Export cargo can be exported to the overseas buyer by sea, air or land. However, shipment by sea is the most popular and generally resorted to, as it is comparatively cheaper. Besides, the ship’s capacity is far greater than other modes of transportation. Nevertheless, transportation by air is utilized for export of expensive items like, diamonds, gold, etc. The shipment stage includes the following steps:
(a) Reservation of shipping Space: Once the export contract is finalised, the exporter reserves the required space in the vessel for shipment. On accepting the exporter’s request, the shipping company issues a shipping Order. The original copy of the shipping order is given to the exporter and the duplicate is sent to the commanding officer of the ship. The shipping order is an instruction by the shipping company to the commanding officer of the ship that the goods as per the details given should be received on board.
(b) Arrangement of Internal Transportation up to the Port of Shipment: The exporter makes necessary arrangements for transportation of goods to the port either by road or railways. On loading goods into the railway wagon, the railway authorities issue a ‘Railway Receipt’, which may be either ‘freight paid’ or freight to pay’. It serves as a title to the goods. The exporter endorses the railway receipt in favour of his agent to enable him to take delivery of the goods at the port of shipment.
(c) Preparation and Processing of Shipping Documents: As the goods reach the port of shipment, the exporter should issue detailed instructions to the C&F agent for the shipment of cargo along with a complete set of the documents listed below:
- Letter of Credit along with the export contract or export order.
- Commercial Invoice (2 copies)
- Packing List or Packing Note.
- Certificate of Origin.
- GR Form (original and duplicate)
- ARE-1 Form.
- Certificate of Inspection, where necessary (original copy)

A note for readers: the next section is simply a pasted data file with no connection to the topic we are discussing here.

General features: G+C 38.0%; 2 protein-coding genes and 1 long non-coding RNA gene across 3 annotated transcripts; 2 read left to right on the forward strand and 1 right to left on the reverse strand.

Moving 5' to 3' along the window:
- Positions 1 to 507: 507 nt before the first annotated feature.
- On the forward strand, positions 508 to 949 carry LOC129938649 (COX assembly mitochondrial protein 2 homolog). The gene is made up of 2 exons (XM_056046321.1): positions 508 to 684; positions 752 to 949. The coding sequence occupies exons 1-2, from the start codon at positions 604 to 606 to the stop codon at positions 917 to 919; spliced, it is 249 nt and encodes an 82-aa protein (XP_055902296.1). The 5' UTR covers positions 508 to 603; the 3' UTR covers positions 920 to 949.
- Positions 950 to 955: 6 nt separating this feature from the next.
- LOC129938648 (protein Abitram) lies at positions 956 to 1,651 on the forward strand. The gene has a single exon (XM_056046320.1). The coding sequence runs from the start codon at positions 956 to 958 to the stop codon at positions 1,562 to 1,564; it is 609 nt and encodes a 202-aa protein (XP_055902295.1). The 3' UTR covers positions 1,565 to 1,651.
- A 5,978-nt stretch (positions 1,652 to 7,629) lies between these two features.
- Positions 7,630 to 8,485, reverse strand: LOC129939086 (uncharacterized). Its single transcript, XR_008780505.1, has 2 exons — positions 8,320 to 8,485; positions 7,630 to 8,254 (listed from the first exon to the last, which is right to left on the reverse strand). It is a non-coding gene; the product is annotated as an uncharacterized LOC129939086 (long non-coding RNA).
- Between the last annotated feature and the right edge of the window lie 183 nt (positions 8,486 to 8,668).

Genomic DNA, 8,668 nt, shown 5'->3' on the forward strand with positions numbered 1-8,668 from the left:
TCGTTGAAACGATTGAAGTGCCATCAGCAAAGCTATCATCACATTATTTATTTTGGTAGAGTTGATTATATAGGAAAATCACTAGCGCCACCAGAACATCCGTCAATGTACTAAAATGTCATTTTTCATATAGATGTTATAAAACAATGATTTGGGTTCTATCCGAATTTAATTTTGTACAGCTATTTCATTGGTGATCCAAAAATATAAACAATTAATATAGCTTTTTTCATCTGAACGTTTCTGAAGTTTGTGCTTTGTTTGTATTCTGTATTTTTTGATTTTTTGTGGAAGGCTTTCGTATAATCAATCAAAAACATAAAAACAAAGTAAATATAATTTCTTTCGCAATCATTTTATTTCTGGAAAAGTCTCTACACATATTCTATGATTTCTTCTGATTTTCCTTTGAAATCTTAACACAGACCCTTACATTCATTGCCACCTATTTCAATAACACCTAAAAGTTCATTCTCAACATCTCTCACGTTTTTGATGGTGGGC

- Marine Insurance Policy.
(d) Customs Clearance: The cargo must be cleared from the Customs before it is loaded on the ship. For this, the above mentioned documents, along with five copies of shipping bill, are to be submitted to the Customs Appraiser at the Customs House. The Customs Appraiser ensures that all the formalities relating to exchange control, quality control, pre-shipment inspection and licensing have been complied with by the exporter. After verification, all documents, except the original GR, original copy of Shipping Bill and one copy of Commercial Invoice, are returned to the C&F agent.
(e) Obtaining ‘Carting Order’ from the Port Trust Authorities: The C&F agent, then, approaches the Superintendent of the concerned Port Trust for obtaining the ‘Carting Order’ for moving the cargo inside the dock. After obtaining the Carting Order, the cargo is physically moved into the port area and stored in the appropriate shed.
(f) Customs Examination and Issue of ‘Let Export Order’: The Customs Examiner at the port of shipment physically examines the goods and seals the packages in his presence. The same can be arranged for at the factory or warehouse of the exporter by making an application to the Assistant Collector of Customs. The Customs Examiner, if satisfied, issues a formal permission for the loading of cargo on the ship in the form of a Let. Export Order’.
(g) Obtaining ‘Let Ship Order’ from the Customs Preventive Officer: ‘Let Export Order’ must be supplemented by a ‘Let Ship Order’ issued by the Customs Preventive Officer. The C&F agent submits the duplicate copy of Shipping Bill, duly endorsed by the Customs Examiner, to the Customs Preventive Officer who endorses it with the ‘Let Ship Order’.
(h) Obtaining Mate’s Receipt and Bill of Lading: The goods are then loaded on board the ship for which the Mate or the Captain of the ship issues Mate’s Receipt to the Port Superintendent. The Port Superintendent, on receipt of port dues, hands over the Mate’s Receipt to the C&F Agent. The C&F Agent surrenders the Mate’s Receipt to the Shipping Company for obtaining the Bill of Lading. The Shipping Company issues two to three negotiable and two to three non-negotiable copies of Bill of Lading.
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